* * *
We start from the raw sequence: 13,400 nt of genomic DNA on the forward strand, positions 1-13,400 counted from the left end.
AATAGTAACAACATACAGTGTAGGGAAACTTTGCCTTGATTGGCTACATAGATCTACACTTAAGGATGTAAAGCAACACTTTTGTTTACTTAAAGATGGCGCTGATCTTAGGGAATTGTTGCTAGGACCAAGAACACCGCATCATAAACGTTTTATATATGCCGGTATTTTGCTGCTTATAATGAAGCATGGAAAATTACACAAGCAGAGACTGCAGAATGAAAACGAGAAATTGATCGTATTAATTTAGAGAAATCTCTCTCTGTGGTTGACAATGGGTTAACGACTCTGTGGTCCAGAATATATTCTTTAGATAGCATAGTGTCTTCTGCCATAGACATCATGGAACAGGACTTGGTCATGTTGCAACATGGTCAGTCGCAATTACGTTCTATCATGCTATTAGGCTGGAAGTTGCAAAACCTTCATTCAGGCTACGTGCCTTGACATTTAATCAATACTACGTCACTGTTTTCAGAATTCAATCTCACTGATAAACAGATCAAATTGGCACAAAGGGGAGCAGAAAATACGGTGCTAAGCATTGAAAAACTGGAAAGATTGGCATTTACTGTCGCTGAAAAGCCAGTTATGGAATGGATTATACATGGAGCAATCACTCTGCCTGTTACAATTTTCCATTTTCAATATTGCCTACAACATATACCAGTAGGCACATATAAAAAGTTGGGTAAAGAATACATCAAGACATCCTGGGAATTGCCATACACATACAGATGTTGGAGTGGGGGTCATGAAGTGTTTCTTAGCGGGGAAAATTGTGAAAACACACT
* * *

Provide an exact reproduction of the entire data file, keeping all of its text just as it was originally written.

We start from the raw sequence: 13,400 nt of genomic DNA on the forward strand, positions 1-13,400 counted from the left end.
AATAGTAACAACATACAGTGTAGGGAAACTTTGCCTTGATTGGCTACATAGATCTACACTTAAGGATGTAAAGCAACACTTTTGTTTACTTAAAGATGGCGCTGATCTTAGGGAATTGTTGCTAGGACCAAGAACACCGCATCATAAACGTTTTATATATGCCGGTATTTTGCTGCTTATAATGAAGCATGGAAAATTACACAAGCAGAGACTGCAGAATGAAAACGAGAAATTGATCGTATTAATTTAGAGAAATCTCTCTCTGTGGTTGACAATGGGTTAACGACTCTGTGGTCCAGAATATATTCTTTAGATAGCATAGTGTCTTCTGCCATAGACATCATGGAACAGGACTTGGTCATGTTGCAACATGGTCAGTCGCAATTACGTTCTATCATGCTATTAGGCTGGAAGTTGCAAAACCTTCATTCAGGCTACGTGCCTTGACATTTAATCAATACTACGTCACTGTTTTCAGAATTCAATCTCACTGATAAACAGATCAAATTGGCACAAAGGGGAGCAGAAAATACGGTGCTAAGCATTGAAAAACTGGAAAGATTGGCATTTACTGTCGCTGAAAAGCCAGTTATGGAATGGATTATACATGGAGCAATCACTCTGCCTGTTACAATTTTCCATTTTCAATATTGCCTACAACATATACCAGTAGGCACATATAAAAAGTTGGGTAAAGAATACATCAAGACATCCTGGGAATTGCCATACACATACAGATGTTGGAGTGGGGGTCATGAAGTGTTTCTTAGCGGGGAAAATTGTGAAAACACACT